IRR graduates find a calling in war-torn Ukraine

Frightened families huddled together trying to keep warm despite tattered and journey-warn clothing.  Any loud noise—even a honking car horn—makes them jump as if bombs are falling. These Ukrainians are just looking for a safe place to stay, and Andrew and Kelila Saunders are helping to provide for those families.

Refugee Migration Crisis: Learn and Act

For Dr. Ed Allen, a Bible and religious studies scholar and professor at Union College, watching the plight of refugees around the world meant more than just another bad story flashing by on the evening news.

“I was moved by the photos and news reports of refugees, particularly the three year old whose body washed up on the shores of Turkey and the refugees in Hungary,” said Allen. When he discovered the immensity of the worldwide refugee crisis, he starting planning an event to bring awareness to problem. 

New Exhibit: Sharing Light Around the World

On March 5 a new exhibit featuring the stories of thirty Union College alumni honored with golden cords opened in the library's gallery.

IRR seniors head to Nicaragua

On January 19, seven International Relief and Rescue students, alongside IRR instructor Aaron Kent, traveled to Nicaragua for their annual overseas semester—the final step in completing the degree.

This year’s group includes seniors Emilian Grigor, Amy Matsuda, Jonatan Rojas, Shannice Baker, Tyler Underwood, Tylar Bissell, and Connar Kragel.

While in Nicaragua, students will obtain experience in the fields of medicine, community interactions, and international development.

Campus clubs build leadership skills

Like many student leaders at Union College, Sameera Sigdel didn't go looking to be in charge. But thanks to Union's leadership minor and campus work experience, when the time came she was ready.

Born and raised in Nepal, Sigdel first arrived in America in 2009 to attend Campion Academy in Colorado. Told that it was a safe place for international students to attend school, Sigdel started classes that September—a choice that set her on the path to Union College.

Video: Why I chose International Rescue and Relief

Matthew Russell, who graduated with a degree in International Rescue and Relief in 2014, explains why he liked the IRR program and what makes it so unique.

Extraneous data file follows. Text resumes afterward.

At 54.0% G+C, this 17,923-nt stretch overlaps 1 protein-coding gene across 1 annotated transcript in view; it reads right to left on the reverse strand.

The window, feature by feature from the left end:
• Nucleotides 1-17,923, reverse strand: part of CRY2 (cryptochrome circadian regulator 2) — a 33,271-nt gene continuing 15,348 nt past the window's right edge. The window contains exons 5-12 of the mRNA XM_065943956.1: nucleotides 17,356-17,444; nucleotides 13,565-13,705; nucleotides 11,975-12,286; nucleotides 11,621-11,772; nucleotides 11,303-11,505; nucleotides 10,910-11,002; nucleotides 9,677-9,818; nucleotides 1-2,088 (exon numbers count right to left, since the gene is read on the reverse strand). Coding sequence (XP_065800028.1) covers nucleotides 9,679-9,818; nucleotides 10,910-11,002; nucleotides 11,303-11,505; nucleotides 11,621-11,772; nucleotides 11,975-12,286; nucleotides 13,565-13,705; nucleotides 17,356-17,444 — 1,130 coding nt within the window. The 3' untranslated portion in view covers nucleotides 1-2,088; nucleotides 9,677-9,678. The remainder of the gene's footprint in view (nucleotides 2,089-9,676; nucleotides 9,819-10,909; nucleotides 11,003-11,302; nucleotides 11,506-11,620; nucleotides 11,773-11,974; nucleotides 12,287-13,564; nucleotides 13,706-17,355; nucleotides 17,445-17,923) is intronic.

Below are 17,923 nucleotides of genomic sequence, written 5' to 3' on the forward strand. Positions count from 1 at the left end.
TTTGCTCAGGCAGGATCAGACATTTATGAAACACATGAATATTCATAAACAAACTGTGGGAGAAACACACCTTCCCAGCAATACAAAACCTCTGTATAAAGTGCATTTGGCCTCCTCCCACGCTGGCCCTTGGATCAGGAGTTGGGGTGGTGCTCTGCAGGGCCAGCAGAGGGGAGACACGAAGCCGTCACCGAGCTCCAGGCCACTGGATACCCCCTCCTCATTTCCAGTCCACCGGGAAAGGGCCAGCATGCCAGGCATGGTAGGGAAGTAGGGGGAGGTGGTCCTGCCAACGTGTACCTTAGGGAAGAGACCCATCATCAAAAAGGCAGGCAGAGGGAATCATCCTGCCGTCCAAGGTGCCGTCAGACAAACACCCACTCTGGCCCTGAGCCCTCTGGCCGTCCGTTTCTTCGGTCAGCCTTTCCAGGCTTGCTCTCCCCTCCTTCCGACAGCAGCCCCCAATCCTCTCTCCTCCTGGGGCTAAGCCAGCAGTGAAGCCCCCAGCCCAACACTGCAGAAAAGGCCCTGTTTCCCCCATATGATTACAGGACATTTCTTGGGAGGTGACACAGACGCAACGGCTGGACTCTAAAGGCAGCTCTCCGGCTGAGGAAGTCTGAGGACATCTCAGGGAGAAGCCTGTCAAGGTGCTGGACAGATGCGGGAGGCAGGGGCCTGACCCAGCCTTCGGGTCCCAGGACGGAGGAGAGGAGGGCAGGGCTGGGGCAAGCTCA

To learn more, visit

Iraq memorial service aims to begin healing, reconciliation

“We received nonstop phone calls begging us for help,” said Laila Khoudeida, a Lincoln woman whose Yazidi family immigrated to the U.S. when she was 12. “I cannot sit around and do nothing about what they are telling me.”

The Yazidi are a group of Kurdish-speaking people who live largely in northern Iraq. In early August, President Obama drew attention to the slaughter and persecution of Yazidis by ISIL in Iraq when he authorized food drops and air strikes to help save a UN estimated 40,000 people trapped on Mount Sinjar.

Nursing students learn in the Nicaraguan jungle

“Lindsay, get up, there is a woman in labor that needs our help.” The voice from the darkness jarred Union College nursing major Lindsay Harrison from her midnight slumber.  As her mind cleared of its sleepy grogginess, suddenly the hot Nicaraguan jungle, the villagers and her Frontier Nursing class came flooding back into her consciousness.

She quickly jumped from her resting place and discovered the disembodied voice belonged to Adam Neep, a Union international rescue and relief student who had come to take her to the laboring mother in the nearby village.

Across the Unionerse: Kylie Schnell

Photo of Kylie with Nepali children.

Kylie Schnell, a 2011 alumna, joins hosts Emily Wood and Scott Cushman to talk about making friends, moving to Nepal and loving children. 

International Rescue and Relief Students' training culminates in Nicaragua

“Glue the pipe together here,” he indicated with one hand, “and angle the ninety-degree elbow up, like so.” He tweaked the joint, stepped back to admire his work, and proclaimed, “That’s a finished product.”

Posed over a jumble of PVC pipes, brackets, angles, elbows, and drills, Carl Ladd resembled more of a mad scientist than an International Rescue and Relief contract instructor. The contraption at his feet seemed like a prop from some fantasy film instead of a water pump.


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